I recently came across an article titled “Millionth Child Flees Syria” on Yahoo News. The picture under the headline was one of a young girl, with dark circles under her eyes, staring hauntingly at the camera. She’s pretty, too, with curly brown hair that many people try to imitate using hair gel. In the West—perhaps in Canada—she would be going to school in a few years, wearing nice clothes and hanging out with friends. She might meet even meet a guy.
If she lived here in Oakville, she could do all of that, and more. But she’s in Jordan, sitting in a mobile home at a refugee camp. She’s wearing a blue blanket, and her candid expression shows nothing but distrust for everything that has come her way. And you could hardly blame her—over 100,000 people have been killed in Syria’s bloodbath since March 2011, with half being innocent, helpless civilians like her.
Her picture, and even more so the quote “we cried so many times”, made me think about all the things that I have taken for granted in my life. How many times have we cried over something that we believe to be so utterly important, and yet so insignificant when compared to this little girl’s predicament?
Every time I read an article like “Millionth Child Flees Syria”, I feel the need to start an awareness campaign, donate to a charity, etc. But then comes another article, with a similarly horrid issue in need of fixing. In ninth grade, I often found myself lost in trying to do too many things, and yet not knowing what to focus on. So despite the saying “the ocean is made up of tiny droplets”, I don’t think everyone should feel obligated to donate or start a foundation upon reading an article. Instead, I think that everyone can choose to contribute in his or her own way. Like me—I choose to write.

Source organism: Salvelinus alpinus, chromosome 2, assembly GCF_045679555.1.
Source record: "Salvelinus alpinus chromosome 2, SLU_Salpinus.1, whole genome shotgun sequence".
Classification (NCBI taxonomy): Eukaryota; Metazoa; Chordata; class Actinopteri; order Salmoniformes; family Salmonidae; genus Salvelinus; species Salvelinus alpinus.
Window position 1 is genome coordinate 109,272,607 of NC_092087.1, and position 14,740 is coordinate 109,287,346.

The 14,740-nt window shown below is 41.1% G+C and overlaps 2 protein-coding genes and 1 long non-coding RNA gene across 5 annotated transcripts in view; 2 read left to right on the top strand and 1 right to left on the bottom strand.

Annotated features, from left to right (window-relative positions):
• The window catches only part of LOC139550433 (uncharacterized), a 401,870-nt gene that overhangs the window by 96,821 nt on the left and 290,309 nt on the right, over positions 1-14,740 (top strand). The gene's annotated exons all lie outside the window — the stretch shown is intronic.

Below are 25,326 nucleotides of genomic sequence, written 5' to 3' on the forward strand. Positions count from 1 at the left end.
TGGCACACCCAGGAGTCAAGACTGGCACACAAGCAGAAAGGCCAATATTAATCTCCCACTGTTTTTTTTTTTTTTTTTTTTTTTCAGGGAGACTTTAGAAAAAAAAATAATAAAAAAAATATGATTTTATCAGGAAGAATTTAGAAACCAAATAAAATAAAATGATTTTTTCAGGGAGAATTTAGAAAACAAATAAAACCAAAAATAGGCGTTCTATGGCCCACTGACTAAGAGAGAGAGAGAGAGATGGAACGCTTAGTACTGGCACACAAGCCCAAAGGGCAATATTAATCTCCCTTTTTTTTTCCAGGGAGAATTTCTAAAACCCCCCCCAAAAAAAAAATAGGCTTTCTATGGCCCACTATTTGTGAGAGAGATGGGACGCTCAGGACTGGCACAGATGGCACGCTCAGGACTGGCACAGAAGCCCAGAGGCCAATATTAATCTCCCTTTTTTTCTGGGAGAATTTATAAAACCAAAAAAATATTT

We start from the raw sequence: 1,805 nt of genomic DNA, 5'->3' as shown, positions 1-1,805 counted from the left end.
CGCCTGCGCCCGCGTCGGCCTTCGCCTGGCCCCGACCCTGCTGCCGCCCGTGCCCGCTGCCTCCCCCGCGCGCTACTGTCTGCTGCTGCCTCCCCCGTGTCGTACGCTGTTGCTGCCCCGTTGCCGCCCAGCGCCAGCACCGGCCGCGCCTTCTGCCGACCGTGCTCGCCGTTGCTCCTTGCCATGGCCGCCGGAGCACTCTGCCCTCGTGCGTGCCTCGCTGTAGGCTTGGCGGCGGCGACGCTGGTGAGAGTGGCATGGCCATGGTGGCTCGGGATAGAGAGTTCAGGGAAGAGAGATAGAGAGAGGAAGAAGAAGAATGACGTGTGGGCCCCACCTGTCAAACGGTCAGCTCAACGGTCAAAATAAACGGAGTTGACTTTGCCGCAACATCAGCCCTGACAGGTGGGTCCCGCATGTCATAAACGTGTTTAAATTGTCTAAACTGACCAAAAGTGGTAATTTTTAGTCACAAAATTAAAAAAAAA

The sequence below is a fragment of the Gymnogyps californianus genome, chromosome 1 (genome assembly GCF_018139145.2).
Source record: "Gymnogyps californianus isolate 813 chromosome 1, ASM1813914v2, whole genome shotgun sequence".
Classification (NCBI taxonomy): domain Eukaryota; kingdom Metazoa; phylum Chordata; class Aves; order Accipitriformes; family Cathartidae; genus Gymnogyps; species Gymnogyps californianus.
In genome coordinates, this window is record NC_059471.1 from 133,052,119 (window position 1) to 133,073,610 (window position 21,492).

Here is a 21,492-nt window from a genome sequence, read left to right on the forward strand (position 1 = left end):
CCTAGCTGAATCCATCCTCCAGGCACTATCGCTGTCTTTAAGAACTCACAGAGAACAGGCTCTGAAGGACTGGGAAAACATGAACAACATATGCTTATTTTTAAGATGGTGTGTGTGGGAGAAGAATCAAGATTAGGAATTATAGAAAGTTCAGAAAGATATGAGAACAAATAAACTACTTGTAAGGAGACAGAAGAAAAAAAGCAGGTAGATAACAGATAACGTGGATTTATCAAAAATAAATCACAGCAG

And even without contributing to the cause, we can make use of the gift that we have been given. We live in a first world country with clean drinking water and machines that let us instantly communicate with friends on the other side of the world. We don’t have a rampant dictatorship looming over our heads, nor do we have fighter planes dropping bombs in our neighbourhood. And for the most part, we have families that are intact, and family members that are alive.
I try to live everyday with the goal of not taking anything for granted. Whether it’s smiling at a stranger on the road or helping my mother with groceries, I think it’s important to appreciate the different people in my life. And as a student, whether it’s taking full advantage of the education system or exploring the many different potential career options, I will remember the little girl who might never have the chance to do that.
Chelsea Liu is a high school senior in Canada.
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